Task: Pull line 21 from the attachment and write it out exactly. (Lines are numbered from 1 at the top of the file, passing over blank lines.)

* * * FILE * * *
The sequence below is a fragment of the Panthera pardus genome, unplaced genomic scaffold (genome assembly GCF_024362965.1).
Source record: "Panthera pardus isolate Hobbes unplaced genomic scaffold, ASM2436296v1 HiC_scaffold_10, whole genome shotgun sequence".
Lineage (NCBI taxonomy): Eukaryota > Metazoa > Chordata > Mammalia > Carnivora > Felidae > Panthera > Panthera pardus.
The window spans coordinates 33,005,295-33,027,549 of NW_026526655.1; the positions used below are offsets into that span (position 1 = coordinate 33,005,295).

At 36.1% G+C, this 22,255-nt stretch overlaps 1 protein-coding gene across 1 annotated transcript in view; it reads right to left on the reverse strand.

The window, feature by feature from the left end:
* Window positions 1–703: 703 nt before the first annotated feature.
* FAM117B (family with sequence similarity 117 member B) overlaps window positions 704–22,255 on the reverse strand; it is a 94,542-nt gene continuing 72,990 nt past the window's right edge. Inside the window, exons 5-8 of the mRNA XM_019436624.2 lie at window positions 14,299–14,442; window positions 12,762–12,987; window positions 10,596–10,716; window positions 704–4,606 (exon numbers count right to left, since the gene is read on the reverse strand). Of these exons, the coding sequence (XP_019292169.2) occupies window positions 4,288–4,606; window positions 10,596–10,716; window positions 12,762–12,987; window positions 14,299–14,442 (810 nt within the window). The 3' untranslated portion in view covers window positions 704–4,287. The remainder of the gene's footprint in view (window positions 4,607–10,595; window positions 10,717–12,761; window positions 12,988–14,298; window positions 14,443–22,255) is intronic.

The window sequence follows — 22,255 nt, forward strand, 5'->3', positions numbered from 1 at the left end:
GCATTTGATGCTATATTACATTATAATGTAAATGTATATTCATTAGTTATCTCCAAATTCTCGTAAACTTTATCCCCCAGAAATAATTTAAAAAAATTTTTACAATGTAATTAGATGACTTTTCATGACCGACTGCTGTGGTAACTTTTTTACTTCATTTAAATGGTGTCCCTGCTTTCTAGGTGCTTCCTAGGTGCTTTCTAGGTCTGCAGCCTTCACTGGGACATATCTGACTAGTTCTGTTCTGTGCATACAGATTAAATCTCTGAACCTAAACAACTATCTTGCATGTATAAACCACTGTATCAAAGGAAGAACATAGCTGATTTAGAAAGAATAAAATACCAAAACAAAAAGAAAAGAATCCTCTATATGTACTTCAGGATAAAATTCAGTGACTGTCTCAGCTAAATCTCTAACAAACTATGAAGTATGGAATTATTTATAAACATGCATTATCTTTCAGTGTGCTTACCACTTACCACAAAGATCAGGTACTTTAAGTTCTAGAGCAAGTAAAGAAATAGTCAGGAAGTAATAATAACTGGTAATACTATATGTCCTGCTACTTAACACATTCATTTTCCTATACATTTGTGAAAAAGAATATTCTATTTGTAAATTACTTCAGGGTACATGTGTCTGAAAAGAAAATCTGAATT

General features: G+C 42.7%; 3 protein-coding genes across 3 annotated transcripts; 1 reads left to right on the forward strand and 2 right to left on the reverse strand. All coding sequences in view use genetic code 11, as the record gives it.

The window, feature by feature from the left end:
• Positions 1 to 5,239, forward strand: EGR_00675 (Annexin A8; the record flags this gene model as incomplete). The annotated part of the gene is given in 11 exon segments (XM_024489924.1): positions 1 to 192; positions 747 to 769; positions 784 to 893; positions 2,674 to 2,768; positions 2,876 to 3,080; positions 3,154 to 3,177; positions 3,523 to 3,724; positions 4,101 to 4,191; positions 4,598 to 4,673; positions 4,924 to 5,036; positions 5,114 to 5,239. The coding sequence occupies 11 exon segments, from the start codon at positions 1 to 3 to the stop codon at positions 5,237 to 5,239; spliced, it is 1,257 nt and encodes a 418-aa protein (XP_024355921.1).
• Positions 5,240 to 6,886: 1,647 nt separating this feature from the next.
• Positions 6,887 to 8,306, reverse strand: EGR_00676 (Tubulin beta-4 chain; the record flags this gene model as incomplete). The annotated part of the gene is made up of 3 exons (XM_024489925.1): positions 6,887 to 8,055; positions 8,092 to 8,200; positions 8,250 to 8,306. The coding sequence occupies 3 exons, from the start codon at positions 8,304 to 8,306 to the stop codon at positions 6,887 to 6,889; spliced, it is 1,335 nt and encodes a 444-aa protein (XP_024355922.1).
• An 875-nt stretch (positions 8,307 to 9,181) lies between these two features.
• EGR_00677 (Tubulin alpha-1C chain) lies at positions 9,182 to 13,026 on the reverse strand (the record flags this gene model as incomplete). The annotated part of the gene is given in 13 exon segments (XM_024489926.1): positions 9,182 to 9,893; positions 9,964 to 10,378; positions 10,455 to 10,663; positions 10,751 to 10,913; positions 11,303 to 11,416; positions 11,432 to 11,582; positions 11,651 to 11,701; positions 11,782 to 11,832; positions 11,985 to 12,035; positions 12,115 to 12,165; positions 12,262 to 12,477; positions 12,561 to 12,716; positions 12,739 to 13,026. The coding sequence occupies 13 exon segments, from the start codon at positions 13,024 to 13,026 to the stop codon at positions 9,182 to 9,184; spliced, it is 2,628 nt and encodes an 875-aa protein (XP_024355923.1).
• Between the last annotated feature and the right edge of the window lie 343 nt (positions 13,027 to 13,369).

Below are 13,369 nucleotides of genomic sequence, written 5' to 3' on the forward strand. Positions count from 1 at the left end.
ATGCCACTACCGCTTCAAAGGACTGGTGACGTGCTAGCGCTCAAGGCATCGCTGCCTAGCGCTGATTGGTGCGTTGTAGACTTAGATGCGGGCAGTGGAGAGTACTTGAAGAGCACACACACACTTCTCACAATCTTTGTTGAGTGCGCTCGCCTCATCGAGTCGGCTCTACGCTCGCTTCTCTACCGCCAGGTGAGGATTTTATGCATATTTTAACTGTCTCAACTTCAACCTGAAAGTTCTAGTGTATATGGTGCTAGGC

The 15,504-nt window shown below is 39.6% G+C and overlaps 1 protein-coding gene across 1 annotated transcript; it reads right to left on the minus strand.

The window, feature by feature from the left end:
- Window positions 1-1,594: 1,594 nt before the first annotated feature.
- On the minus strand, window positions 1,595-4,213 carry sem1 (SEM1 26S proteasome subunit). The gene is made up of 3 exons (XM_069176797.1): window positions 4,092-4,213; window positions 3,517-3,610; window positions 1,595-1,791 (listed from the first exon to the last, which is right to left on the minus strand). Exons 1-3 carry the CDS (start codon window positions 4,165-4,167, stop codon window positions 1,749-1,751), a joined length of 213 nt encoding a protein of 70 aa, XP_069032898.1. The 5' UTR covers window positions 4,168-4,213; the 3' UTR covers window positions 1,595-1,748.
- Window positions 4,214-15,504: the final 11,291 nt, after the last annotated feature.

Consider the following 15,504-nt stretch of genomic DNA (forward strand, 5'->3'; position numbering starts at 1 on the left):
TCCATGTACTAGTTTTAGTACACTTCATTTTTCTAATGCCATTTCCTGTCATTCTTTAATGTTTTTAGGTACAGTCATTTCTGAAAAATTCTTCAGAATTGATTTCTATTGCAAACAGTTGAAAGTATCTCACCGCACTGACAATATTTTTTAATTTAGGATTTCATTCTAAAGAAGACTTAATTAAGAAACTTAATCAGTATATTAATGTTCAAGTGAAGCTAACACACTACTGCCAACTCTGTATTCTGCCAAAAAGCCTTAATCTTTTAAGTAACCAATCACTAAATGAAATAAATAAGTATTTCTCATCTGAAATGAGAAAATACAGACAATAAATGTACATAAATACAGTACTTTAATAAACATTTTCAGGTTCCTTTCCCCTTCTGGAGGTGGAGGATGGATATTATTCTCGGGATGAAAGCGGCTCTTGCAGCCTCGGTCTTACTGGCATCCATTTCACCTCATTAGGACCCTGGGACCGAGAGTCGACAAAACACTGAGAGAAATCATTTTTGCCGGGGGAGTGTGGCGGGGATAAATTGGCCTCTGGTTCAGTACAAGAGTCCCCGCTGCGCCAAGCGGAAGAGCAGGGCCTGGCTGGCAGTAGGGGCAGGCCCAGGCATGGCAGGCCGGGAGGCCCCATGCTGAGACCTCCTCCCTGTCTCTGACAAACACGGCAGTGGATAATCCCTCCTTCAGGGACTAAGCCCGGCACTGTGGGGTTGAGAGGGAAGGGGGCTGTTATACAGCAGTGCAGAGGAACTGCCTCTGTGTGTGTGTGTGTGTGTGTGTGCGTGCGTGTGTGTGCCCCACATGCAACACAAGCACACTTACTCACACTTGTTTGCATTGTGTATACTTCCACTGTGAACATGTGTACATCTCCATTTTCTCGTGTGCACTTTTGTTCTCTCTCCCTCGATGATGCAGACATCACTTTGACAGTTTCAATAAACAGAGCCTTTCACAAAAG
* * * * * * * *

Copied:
The 15,504-nt window shown below is 39.6% G+C and overlaps 1 protein-coding gene across 1 annotated transcript; it reads right to left on the minus strand.